Surprising reasons why you’re not losing weight

Categories : Wellness

You’re doing everything right, yet your waist keeps expanding faster than a marshmallow in a microwave oven. Here are some of the most overlooked causes of weight gain — and how to conquer them once and for all.


The trouble might be your hormones. Hypothyroidism slows down your metabolism. If there’s trouble with your thyroid, you can’t burn calories like you used to.

PCOS or Polycycystic Ovarian Syndrome:
This accounts for unexplained weight gain in 20 percent of women. It is insulin resistance that is caused by abnormal secretion of a hormone by your ovaries.

Testosterone drops:
Testosterone levels can fall in older men and postmenopausal women faster than your libido if you gain belly fat, which leads to more fat. Fat in that area converts testosterone to estrogen. Some say that is why fat single men hang out with guys and drink beer in bars – they have no libido and no aggressiveness to even try a line on a woman. But women with belly fat get libido loss too, as testosterone from their adrenals is a leading stimulator of sex drive. Less testosterone also means less muscle mass, which makes it harder to burn fat (leading to weight gain).


Testosterone can decrease as you age or if you don’t sleep at least six hours a night, leading to weight gain. The best ways to boost it naturally: Get the right amount of sleep and exercise.

Some medications can help control these problems as well as the fat that comes along with them. So if you cannot figure out what you are doing that is contributing to weight gain – and you truly aren’t eating extra – it might be worth talking to your doctor.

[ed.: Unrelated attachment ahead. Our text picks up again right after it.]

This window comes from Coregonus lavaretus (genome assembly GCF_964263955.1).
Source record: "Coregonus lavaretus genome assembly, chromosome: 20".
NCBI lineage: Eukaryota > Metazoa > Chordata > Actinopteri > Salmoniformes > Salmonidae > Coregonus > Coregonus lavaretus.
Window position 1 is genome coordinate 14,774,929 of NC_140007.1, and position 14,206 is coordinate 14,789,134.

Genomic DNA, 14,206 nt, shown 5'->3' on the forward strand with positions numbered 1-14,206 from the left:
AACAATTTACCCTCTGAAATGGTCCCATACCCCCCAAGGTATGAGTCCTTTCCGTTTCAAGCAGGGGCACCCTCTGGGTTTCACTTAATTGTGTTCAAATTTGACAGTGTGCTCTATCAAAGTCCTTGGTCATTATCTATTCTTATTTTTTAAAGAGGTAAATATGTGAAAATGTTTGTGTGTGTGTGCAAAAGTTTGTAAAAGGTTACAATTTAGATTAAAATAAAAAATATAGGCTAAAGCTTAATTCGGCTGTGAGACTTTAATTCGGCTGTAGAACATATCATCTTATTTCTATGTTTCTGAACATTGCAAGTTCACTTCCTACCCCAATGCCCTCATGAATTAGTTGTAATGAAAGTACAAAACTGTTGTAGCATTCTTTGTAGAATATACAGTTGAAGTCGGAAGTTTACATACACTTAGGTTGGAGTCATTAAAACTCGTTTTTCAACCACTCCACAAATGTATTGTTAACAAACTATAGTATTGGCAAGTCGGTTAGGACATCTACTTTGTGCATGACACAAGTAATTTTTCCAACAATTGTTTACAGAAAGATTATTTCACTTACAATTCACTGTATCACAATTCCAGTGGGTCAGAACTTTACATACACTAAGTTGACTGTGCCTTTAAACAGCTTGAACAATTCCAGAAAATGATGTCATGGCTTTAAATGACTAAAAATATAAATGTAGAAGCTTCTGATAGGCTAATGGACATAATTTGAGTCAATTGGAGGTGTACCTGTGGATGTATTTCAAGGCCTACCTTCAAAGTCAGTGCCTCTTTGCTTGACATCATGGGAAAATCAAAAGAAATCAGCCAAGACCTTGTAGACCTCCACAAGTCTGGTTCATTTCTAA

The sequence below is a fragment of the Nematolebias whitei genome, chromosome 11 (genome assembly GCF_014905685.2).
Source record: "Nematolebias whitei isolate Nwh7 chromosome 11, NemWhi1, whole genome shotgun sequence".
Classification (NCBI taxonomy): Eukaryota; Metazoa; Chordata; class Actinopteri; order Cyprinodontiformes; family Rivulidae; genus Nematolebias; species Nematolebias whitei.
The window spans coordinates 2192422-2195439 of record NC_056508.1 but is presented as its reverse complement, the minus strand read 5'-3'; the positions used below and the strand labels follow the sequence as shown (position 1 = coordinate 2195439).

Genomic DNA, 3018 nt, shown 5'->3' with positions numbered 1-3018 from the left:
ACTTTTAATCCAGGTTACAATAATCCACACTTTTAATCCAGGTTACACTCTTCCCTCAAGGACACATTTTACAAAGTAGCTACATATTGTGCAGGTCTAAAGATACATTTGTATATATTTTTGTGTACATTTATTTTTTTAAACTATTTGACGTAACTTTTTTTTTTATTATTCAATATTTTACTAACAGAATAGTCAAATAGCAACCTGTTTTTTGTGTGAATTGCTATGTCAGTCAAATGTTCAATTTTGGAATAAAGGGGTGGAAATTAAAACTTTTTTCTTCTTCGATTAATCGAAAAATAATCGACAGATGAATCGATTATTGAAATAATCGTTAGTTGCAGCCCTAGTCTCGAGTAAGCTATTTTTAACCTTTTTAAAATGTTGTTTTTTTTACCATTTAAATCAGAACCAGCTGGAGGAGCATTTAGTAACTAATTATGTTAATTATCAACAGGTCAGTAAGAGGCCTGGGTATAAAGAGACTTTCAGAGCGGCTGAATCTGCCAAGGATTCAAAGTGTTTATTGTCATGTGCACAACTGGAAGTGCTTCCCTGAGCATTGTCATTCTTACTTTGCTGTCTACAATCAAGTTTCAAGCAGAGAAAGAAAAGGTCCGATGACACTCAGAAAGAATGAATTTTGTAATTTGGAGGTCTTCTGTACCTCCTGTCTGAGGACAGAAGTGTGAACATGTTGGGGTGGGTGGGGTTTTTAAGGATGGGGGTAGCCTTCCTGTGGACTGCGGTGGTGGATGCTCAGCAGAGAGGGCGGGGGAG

If your fantasy diet motto is “start slowly, then chill out,” you are on the right track. Skipping boot camp workouts and dramatic calorie slashing could get you newly-slim hips and a trim waistline by the time the next american idol is picked.

This is because severe calorie cutbacks and high-octane exercise drills put your body into a panic mode. These instinctive calorie-hoarding responses helped your prehistoric ancestors survive famines but they send you cruising for chocolate cookies and looking for excuses to skip your spin class. All because your body’s petrified of starving. So outwit it by doing these:

Never go hungry.
Just make eating small portions of high-nutrient, low-calorie foods ultra-easy. Keep a stash of good-for-you emergency foods on hand: pre-cut fruits and veggies, 100% whole-grain crackers or instant oatmeal. If you start feeling ravenous and deprived, you’ll soon be hunting for apple pie a la mode.

Solidify a “no matter what” exercise habit.
How? Begin by walking (or biking, swimming, yoga – whatever you really enjoy) for an extra 30 minutes a day. Do nothing more out of the norm for a solid month (no strength training, extra stepping – nothing, unless you do it already). By then, this easy start- up plan would have become a rock-hard habit.

Blow off steam.
Sure, going on a diet is stressful. So boost your odds of success by increasing levels of stress-busting, brain-friendly nitricoxide. How’s that? Just do a few minutes of deep, slow belly breathing every day. And start shopping for smaller belts.


Keeping weight off is as much about what is in your mind as about what is in your mouth. These mental strategies can get your weight where you want it and keep it there: